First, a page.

To Bekaa and Back – How we carry out in-country philanthropy advice
John Abbey visited the Bekaa valley Lebanon in March 2019 on behalf of a HNWI donor who wanted to support education projects for Syrian children. Abbey Solutions has been providing philanthropy advice for some years now. Our clients vary from individuals that normally wish to invest in sustainable projects, to Foundations that have a proactive approach to giving.
John’s role was to identify cost effective, sustainable NGOs and carry out due diligence; assessing potential partners, analysing financials, governance and reporting systems. John works with individuals that are use to buying businesses. These highly successful individuals want to apply the same careful analysis to investing in NGOs.
Bekaa is now home to over a million “refugees”, “displaced people” or “economic migrants” depending on who you talk to.
While men will work in construction or agriculture for very little money, women will go to Beirut or other cities with their children selling flowers, some will beg; coming back every week to pay the monthly rent to stay in the camps (an average of $70 a month). Some children work in the fields; others tragically disappear in the narrow congested streets of Beirut. Their fate unknown. There is always exploitation in war, so we should not be surprised, but we should not become numb to it either.
In the cities there are NGOs doing incredible work, such as The Makhzoumi Foundation Fun Bus initiative that helps to protect street children. The bus goes round Beirut helping children seen begging or alone. Last year hundreds of children were taken off the street, many more were given food, clothes and medical care.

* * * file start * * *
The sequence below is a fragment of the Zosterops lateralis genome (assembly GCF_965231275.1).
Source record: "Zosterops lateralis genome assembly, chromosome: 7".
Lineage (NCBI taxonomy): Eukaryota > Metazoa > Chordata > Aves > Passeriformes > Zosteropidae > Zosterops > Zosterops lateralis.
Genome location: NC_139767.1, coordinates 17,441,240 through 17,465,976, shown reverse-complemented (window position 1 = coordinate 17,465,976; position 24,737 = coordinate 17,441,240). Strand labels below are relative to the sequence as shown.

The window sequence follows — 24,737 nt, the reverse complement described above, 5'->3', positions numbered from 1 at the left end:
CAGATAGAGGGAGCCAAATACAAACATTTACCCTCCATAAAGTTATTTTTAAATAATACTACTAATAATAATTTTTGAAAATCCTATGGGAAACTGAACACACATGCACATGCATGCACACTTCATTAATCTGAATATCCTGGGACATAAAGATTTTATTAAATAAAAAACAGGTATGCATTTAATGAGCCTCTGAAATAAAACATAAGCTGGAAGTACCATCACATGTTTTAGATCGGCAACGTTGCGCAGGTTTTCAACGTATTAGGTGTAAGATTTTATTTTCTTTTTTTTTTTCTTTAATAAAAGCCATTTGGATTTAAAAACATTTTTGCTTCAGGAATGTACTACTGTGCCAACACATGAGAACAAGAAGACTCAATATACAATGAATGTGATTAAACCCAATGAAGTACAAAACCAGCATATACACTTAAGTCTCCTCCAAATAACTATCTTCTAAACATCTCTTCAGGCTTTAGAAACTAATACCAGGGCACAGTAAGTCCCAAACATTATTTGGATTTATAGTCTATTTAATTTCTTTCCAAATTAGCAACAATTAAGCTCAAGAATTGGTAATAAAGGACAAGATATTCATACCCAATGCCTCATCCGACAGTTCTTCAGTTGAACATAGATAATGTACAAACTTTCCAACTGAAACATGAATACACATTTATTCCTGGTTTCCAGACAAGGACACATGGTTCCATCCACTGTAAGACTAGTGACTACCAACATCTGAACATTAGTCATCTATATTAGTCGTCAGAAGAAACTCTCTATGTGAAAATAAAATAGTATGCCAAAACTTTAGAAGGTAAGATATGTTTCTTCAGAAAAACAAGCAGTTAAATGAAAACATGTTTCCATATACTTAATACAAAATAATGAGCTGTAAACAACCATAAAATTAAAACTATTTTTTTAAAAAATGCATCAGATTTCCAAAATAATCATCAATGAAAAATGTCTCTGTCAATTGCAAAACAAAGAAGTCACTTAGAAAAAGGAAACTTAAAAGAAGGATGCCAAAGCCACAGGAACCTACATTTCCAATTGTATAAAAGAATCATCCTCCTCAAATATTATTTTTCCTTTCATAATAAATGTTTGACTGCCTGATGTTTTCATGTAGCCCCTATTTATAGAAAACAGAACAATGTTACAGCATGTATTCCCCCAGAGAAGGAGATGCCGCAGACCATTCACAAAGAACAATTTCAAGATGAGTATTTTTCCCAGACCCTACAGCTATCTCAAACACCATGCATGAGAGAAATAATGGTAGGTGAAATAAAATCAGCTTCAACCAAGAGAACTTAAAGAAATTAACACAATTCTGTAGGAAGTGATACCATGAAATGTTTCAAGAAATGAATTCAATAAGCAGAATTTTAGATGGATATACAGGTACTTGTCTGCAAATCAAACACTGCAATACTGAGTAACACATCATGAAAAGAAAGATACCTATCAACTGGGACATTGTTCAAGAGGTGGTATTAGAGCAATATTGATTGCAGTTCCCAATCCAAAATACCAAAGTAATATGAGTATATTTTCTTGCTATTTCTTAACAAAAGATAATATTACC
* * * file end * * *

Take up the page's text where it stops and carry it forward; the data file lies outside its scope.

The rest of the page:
Temporary school Majdel Anjar Lebanon
Some lucky children are in school. Just a few kilometres from the border crossing I visited a brilliant temporary school in Majdel Anjar, made from local materials.
These buildings are ingenious. They can be dismantled and moved to another location without too much fuss. A sort of flatpack solution, but one that you can actually dismantle and rebuild without the thing collapsing.
The buildings are sturdy, warm and look great. The NGO that established the school I visited is the Kayany Foundation. The cost of building this facility was just $100,000.
The school can teach nearly 800 children. I took a tour of this school. The prefabricated buildings were better than anything I have seen in the UK. (Some schools in the UK have prefab school rooms too). Toilets were spotless and class sizes were relatively small, maybe 30 in a class.
The children were all in uniforms, well behaved and eager to learn, devouring every single word the teacher was saying. They were happy children. It was refreshing to see in the valley of despair this place of hope and belonging. It’s always the children that inspire.
Financial transparency is everything to donors, as it should be and evenings were spent analysing accounts.
Lebanon is a fragile beautiful land accommodating many different peoples and political factions. A country of religious diversity and although under enormous economic and cultural pressure, a hub of stability in a region that shows no sign of being at peace.
If you or your Foundation want to find out how we can help identify highly effective organisations working in Lebanon or the wider Middle East, please do get in touch.
We are the only UK organisation that carries out such detailed in-country research on behalf of donors. We get behind the glossy websites and online stats.
We spend time with NGO staff and get to know the people that are being supported. We talk to the partners and donors. We reach out to local journalists and where necessary government officials to understand the political environment.
Our donor reports are thorough and our process rigorous, so you know that NGOs recommended by us, based on your criteria, are of the highest standards and deliver projects that make a difference.